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December 31, 2017

Teacher in a Strange Land: The Best and Worst of 2017

Angst is not what teachers, parents and school leaders are looking for in their op-ed/blog reading. Inspiration, perhaps—or confirmation that their observations and ideas are shared. Thoughts about coping, adapting, revising—it's what teachers do, and have always done. But this has been an extraordinary year. The entire realm of education policy is up for grabs (and grabs is the correct word).

November 26, 2017

Talking About Public Education: The Good, the Deceptive, and the Destructive

We have the human capital, the resources and the technical knowledge to transform public education over a generation. What we lack is the public will to do so—for children other than our own, at least.

September 23, 2017

Should 5th Graders Be Studying the KKK?

Will difficult student conversations go awry and get muddled? All the time. But that's the precise reason why we ought to be holding them now, with our young citizens. One of the central purposes of public education is developing core understandings of democracy and hey---no time like the present for that.

September 08, 2017

Do Perks for Teachers Compromise Their Integrity?

Schools and teachers are the objects of commerce and policy, not co-creators or idea-generators or genuine partners. We get "gifts" from business, if we are producing what they need.

September 01, 2017

What It Takes for Families to Support Public Education

When it comes to education, we've certainly allowed all kinds of predators and vandals to chip away at America's best idea: a completely free, high-quality public education for every child. No matter what they bring to the table.

March 23, 2017

What 'Hillbilly Elegy' Doesn't Say

"Hillbilly Elegy" is impressive personal narrative--plaudits to Vance for his persistence--but hardly illustrative of poor habits and prospects of an entire region of the country. Nor does it illuminate any of the very real problems--crises, per the book's title-- facing working-class families in America today, beginning with the dangerous income gap between the haves and the have-nots that threatens the social order.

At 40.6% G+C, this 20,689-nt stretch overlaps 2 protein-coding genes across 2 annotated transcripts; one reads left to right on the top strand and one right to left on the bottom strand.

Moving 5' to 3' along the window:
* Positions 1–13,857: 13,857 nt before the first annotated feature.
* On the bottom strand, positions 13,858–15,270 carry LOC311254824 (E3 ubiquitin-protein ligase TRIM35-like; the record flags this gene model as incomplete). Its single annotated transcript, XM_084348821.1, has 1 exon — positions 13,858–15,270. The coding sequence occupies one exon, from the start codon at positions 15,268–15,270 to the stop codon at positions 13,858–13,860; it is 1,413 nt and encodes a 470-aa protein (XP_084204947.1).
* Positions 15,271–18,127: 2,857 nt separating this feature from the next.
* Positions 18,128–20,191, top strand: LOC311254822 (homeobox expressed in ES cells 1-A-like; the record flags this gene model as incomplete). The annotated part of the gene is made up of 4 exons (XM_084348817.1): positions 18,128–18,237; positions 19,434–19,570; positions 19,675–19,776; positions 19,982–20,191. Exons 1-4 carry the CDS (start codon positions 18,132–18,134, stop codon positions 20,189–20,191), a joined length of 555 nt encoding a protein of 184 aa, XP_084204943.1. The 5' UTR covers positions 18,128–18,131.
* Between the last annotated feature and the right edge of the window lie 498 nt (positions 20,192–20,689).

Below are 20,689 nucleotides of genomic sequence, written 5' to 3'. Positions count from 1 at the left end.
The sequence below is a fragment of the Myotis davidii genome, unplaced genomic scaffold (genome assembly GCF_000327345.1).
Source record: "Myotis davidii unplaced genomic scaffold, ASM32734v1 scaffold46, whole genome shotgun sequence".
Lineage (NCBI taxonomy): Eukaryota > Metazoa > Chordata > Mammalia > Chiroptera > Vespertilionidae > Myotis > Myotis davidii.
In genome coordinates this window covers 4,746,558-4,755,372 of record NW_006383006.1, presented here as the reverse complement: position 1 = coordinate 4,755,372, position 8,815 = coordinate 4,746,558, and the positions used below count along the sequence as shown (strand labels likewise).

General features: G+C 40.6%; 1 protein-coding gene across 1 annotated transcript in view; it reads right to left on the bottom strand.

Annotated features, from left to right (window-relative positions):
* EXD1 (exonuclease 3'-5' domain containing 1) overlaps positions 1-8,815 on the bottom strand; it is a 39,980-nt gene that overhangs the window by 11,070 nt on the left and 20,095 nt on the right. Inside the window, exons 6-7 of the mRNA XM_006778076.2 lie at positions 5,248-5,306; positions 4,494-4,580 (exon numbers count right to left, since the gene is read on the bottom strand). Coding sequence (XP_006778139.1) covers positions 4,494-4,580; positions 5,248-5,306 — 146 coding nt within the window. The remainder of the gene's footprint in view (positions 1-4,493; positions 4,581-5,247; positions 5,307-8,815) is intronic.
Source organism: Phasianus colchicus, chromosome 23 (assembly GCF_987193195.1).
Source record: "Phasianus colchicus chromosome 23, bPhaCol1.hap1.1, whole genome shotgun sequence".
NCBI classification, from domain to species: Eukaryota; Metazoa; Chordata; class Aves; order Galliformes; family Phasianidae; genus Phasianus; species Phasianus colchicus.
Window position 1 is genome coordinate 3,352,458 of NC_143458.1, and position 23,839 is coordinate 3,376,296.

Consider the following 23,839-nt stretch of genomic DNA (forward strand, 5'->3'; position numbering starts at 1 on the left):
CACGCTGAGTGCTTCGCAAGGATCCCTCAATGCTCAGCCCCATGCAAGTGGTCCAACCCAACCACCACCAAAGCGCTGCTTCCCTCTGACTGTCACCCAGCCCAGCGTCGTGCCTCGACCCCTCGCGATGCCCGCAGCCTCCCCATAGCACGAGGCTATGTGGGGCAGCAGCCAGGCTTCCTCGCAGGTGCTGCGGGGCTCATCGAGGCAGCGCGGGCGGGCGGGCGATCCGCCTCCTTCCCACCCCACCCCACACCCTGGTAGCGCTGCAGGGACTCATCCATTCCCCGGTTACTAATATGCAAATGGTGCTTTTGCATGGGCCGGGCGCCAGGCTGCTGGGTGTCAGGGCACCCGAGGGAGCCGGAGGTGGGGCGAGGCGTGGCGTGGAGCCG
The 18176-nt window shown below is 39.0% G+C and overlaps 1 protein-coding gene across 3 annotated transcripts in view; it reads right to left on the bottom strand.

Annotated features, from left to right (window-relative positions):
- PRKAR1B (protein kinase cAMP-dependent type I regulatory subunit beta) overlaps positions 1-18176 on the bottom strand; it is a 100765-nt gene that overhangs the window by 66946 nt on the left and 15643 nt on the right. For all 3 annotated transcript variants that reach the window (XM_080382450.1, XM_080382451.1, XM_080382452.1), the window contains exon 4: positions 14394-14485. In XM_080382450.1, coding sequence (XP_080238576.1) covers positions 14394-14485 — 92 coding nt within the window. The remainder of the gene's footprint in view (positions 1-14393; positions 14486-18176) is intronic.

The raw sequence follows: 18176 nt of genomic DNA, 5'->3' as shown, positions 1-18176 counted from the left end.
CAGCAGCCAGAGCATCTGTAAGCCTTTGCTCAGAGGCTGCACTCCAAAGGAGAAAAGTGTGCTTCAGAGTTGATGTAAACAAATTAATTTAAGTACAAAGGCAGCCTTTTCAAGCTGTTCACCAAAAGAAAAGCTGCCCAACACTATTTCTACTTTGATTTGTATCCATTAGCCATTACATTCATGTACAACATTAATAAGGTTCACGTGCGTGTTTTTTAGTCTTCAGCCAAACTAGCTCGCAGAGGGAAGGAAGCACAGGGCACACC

March 15, 2017

The Kids Are All Right

I am fortunate; I get to spend time in a range of public schools, as observer, presenter, consultant and, on occasion, substitute teacher. I know that the plural of anecdote is not data--but there are hundreds of thousands of vital examples of what needs highlighting and replicating in public education. Why aren't we focused, like a laser, on those?

December 21, 2016

The Year of the Lie: Fake Ed-News

The actual truth about public schools? Well, as always, it's complicated. And we are not fond of complicated, in America. We'd rather grab onto a catchy meme--Dump Devos!--than explicate the pros and cons of a national curriculum, explore the long-term consequences of privately-managed, publicly-funded schools, or carefully deconstruct overly casual (not causal) use of student achievement data.

October 21, 2016

Reflections from a Nasty Woman: What's at Risk for Women Who "Come Forward"?

It is undeniable that character matters greatly in public leadership. Women who recognize and call out sexism and the sometimes-subtle aspects of rape culture are correct. And it isn't until the moral rot is laid bare and understood that we have any chance of living in a better, safer, more equitable world. We're not there yet, as this election illustrates.

October 04, 2016

Seven Things I Learned From Attending a Charter School Board Meeting

I have been to hundreds of school board meetings in my life, mostly in the district where I taught for 30 years, and neighboring districts. I have attended Board meetings in Detroit, Lansing and Denver. Recently--I decided to check out the board meeting of a local charter school. I did this because the charter in question had been co-opted by an unreliable and ethically challenged operator. Who was guarding the citizens' interest and tax monies?

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The opinions expressed in Teacher in a Strange Land are strictly those of the author(s) and do not reflect the opinions or endorsement of Editorial Projects in Education, or any of its publications.

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